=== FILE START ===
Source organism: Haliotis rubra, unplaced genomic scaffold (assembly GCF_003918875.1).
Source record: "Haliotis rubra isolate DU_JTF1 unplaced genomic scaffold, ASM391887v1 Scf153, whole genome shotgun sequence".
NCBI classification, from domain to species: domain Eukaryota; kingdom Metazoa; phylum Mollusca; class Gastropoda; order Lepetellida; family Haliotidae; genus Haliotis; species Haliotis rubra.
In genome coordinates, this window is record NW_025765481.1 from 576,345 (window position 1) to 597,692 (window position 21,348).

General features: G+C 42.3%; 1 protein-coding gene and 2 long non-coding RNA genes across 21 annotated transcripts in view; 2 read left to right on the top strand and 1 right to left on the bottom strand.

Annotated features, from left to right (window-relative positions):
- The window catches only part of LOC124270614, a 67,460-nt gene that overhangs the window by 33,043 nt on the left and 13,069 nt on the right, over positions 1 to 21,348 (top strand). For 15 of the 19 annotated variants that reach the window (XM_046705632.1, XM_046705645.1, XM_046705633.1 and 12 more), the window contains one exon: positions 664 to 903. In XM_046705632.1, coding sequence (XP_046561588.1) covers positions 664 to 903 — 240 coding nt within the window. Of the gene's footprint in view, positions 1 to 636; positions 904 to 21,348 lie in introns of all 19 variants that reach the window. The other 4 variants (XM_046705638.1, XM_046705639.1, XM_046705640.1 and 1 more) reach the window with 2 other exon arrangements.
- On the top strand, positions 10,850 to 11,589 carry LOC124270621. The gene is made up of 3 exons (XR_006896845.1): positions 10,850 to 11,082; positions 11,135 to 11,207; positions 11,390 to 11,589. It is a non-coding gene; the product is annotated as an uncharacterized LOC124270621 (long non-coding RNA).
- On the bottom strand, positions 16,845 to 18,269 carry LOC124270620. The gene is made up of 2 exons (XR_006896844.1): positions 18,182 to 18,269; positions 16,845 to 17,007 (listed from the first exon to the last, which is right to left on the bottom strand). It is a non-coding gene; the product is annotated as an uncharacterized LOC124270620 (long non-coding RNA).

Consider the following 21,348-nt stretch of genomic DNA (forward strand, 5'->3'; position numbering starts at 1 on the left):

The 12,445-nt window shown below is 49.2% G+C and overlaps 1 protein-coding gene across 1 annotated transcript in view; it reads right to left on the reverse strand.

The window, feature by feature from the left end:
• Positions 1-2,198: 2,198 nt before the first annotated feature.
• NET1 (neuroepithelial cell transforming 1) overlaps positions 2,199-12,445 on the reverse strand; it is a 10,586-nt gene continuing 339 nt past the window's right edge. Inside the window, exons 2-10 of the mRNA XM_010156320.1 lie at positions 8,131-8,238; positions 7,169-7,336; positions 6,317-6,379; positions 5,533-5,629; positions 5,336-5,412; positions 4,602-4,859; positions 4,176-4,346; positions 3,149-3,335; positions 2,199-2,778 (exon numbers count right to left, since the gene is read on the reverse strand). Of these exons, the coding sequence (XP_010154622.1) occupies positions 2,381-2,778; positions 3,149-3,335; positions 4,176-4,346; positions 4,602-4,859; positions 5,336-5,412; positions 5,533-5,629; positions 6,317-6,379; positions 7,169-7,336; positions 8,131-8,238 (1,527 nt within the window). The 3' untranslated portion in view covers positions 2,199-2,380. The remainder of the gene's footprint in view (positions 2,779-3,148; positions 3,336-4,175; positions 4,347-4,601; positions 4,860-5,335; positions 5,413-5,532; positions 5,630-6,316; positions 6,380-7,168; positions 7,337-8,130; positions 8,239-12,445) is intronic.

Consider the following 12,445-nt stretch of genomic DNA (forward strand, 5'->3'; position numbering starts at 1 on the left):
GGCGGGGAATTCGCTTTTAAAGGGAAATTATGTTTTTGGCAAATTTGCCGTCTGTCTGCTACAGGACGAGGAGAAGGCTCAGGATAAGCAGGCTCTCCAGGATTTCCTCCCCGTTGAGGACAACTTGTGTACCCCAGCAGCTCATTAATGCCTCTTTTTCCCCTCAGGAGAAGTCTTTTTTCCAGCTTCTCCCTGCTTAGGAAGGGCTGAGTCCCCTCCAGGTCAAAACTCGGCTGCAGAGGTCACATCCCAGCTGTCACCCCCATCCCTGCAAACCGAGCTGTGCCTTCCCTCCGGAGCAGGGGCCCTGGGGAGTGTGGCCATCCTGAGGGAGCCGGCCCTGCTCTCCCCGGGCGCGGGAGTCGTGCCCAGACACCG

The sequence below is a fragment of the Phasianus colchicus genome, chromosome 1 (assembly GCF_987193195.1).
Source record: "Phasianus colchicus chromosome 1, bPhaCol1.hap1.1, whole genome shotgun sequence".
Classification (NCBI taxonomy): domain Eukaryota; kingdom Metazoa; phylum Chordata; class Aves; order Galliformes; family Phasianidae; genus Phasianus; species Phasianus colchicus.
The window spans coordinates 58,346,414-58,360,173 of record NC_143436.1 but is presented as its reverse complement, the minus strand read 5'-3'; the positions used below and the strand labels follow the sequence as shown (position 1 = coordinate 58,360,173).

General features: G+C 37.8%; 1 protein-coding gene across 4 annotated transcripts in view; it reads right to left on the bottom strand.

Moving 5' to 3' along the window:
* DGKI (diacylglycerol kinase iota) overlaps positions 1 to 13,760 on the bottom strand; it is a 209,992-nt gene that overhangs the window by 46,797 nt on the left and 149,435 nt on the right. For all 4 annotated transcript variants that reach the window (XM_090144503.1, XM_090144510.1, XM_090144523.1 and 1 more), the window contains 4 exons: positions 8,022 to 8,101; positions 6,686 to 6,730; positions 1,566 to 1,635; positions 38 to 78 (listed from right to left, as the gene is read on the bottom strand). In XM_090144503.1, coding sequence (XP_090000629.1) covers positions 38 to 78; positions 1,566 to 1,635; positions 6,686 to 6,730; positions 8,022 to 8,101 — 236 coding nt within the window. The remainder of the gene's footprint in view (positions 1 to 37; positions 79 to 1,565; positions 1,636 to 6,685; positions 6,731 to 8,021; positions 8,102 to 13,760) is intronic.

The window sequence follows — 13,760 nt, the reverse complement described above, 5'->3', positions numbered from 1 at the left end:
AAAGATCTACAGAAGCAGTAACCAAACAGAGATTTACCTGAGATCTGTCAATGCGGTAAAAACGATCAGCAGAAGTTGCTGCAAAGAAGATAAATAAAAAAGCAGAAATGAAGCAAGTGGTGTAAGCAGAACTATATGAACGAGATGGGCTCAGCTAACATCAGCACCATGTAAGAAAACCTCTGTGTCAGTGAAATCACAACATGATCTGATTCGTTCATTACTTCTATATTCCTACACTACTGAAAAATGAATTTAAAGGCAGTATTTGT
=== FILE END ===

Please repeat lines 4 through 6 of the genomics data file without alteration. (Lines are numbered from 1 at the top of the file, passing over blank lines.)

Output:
In genome coordinates, this window is record NW_025765481.1 from 576,345 (window position 1) to 597,692 (window position 21,348).

General features: G+C 42.3%; 1 protein-coding gene and 2 long non-coding RNA genes across 21 annotated transcripts in view; 2 read left to right on the top strand and 1 right to left on the bottom strand.

Annotated features, from left to right (window-relative positions):